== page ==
5 Tips for Dealing With Picky Eaters
Help your Child Start Enjoying Healthy Foods.
“No!” Is that word you hear a lot at dinner time? (Perhaps it’s followed by a disgusted expression or a plate thrown across the table, too?) Picky eaters are fairly common, and this selective eating preference is present in as much as 14 to 20 percent of children aged 2 to 5!1. Here are five tips designed to help you help your child develop a well-balanced palate and start enjoying healthy foods.
Tip 1: Choose Your Words Carefully
You want your kids to eat healthy, but you should know they may be averse to the notion of “healthy.” Children can perceive many healthy foods as delicious, as long as emphasis is placed on careful word choice.
- See those carrots? You know they’re healthy, but you also want your children to eat them. Call them “yummy sticks” or “rocket sticks” instead, and simply omit the line that they’re “good for you.”
- You can also come up with silly names that will add giggles to the meal or just serve as an output for your kids’ bountiful imaginations.
- Remember not to label certain foods as “good” or “bad,” since the more you say something is bad, the more your children will want it.
Keep the conversation flowing, since an enjoyable environment, filled with fun and laughter around the dinner table, can often create a link between healthy foods and family dinners2. You want to reinforce how fun and healthy can go hand in hand.
Tip 2: Dazzle and Delight
Children love colors3, and they’ll want to be surrounded by all things bright and cheerful. The same perception applies to food. If you give your kids a plate of brown and orange healthy foods, and a plate of red, green, orange and purple healthy foods, which do you think will have the most visual appeal? Bingo! The colorful plate wins every time. The key to success is to dazzle and delight. You don’t need to waste endless hours in food preparation, but a few extra minutes may make all the difference.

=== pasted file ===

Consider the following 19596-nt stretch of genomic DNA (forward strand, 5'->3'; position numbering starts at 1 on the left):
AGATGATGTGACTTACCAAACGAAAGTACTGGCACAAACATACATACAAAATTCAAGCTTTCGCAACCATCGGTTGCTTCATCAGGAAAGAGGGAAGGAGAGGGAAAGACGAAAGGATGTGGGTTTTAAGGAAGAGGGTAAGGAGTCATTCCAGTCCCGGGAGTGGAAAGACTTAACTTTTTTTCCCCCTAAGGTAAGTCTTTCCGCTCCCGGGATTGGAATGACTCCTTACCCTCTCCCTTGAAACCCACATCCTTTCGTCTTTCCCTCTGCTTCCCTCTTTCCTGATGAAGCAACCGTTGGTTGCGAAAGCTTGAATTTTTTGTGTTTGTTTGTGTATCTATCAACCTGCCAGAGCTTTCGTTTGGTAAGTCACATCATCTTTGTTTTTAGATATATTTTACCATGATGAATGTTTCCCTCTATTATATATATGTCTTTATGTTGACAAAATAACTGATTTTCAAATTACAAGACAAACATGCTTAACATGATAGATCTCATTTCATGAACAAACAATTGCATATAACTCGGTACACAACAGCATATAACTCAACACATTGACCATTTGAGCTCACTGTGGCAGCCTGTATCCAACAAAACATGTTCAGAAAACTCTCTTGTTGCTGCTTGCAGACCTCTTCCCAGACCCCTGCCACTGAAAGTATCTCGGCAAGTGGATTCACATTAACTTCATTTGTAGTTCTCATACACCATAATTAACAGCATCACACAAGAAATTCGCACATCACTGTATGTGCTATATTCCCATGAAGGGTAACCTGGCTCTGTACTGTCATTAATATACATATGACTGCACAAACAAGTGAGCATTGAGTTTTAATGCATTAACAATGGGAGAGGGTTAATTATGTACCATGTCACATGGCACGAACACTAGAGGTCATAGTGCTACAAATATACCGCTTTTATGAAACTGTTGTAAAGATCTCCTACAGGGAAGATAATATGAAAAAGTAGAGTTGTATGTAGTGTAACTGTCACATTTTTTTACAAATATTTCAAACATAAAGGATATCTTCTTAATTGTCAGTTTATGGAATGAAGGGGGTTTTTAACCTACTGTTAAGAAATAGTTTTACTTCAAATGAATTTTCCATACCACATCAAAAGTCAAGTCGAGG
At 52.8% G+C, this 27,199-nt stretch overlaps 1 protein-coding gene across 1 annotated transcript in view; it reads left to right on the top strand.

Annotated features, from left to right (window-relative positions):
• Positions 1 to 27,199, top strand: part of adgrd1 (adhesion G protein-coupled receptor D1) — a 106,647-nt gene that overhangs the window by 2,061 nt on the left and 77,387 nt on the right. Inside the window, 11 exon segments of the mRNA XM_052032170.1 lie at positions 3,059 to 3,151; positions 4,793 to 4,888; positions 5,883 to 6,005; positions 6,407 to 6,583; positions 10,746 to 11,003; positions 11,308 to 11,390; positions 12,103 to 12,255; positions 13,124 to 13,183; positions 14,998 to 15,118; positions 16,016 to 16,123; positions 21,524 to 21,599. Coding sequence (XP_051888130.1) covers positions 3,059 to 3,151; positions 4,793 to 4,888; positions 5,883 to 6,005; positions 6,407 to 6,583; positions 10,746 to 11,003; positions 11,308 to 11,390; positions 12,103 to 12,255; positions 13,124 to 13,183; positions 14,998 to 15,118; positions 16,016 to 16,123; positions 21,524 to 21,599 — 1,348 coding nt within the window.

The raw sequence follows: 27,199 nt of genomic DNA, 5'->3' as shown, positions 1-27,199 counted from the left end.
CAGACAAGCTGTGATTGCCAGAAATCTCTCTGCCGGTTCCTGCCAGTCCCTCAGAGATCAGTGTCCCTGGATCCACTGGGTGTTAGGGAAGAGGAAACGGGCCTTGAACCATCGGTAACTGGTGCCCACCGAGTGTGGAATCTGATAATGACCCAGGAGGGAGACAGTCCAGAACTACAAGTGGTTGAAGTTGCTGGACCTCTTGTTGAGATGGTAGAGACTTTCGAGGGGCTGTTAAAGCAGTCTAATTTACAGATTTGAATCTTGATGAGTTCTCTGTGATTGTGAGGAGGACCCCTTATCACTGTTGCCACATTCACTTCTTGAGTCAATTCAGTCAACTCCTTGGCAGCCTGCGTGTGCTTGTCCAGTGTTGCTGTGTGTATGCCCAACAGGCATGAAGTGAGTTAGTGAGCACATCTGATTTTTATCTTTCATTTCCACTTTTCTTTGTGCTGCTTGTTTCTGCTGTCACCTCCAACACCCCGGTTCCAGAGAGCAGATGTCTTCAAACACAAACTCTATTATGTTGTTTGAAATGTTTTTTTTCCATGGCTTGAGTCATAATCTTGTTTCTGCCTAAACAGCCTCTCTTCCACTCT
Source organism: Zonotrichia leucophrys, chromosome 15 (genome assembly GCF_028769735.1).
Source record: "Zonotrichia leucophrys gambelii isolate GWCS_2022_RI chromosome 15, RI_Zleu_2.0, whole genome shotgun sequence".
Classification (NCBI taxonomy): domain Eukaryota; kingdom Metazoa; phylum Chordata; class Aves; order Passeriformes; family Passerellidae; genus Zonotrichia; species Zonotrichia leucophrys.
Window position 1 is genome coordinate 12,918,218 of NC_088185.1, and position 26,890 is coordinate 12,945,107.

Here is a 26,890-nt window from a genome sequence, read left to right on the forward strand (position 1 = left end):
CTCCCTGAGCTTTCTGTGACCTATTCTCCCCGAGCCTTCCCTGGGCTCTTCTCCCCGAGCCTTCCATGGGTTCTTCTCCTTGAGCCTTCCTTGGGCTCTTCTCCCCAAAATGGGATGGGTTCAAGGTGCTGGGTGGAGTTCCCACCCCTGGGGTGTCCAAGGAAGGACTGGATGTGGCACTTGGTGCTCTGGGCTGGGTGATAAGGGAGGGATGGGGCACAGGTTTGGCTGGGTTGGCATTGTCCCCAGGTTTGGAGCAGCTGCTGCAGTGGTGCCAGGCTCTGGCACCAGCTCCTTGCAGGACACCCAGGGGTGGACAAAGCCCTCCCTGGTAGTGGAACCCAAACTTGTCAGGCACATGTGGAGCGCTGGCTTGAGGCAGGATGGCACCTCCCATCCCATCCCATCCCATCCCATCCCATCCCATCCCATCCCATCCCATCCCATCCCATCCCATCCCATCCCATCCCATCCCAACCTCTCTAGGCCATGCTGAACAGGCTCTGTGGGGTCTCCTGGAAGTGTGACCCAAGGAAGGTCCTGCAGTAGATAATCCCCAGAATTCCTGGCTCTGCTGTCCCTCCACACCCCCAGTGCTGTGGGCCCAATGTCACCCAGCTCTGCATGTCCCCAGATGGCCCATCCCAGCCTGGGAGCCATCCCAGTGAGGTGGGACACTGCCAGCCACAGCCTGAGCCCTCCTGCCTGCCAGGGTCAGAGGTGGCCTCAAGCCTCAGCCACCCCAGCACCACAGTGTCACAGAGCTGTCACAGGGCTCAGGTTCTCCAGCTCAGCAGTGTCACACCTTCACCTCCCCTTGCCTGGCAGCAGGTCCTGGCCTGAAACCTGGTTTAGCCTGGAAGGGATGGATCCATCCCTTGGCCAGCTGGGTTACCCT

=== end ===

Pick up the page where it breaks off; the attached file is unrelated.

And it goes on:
Next, you should think small and often. What does that mean? When you serve certain foods, namely veggies but sometimes fruits as well, you should cut them into bite-size pieces that will appeal to smaller hands, and you may need to repeat this process multiples times. Don’t try out too many new foods at any given time, since studies have shown that kids may need exposure to new foods up to 15 times4 before they will accept the offerings. One of the easiest ways to dazzle your children is by incorporating fun shapes. If you have cookie cutters lying around the home that you only use at the holidays, you can now put them to good use during the rest of the year. Foods magically become fun when they have an appealing shape.
Another way to delight your children is to appeal to their interests. If you child loves a certain TV or movie character, chances are he or she will be fascinated by dinnerware that reveals a friendly face. There are many licensed character collections that will help your child relax and stay content during meal time. These character dishes are also available in sectioned plates, which can keep the peas from—gasp!—touching the potatoes.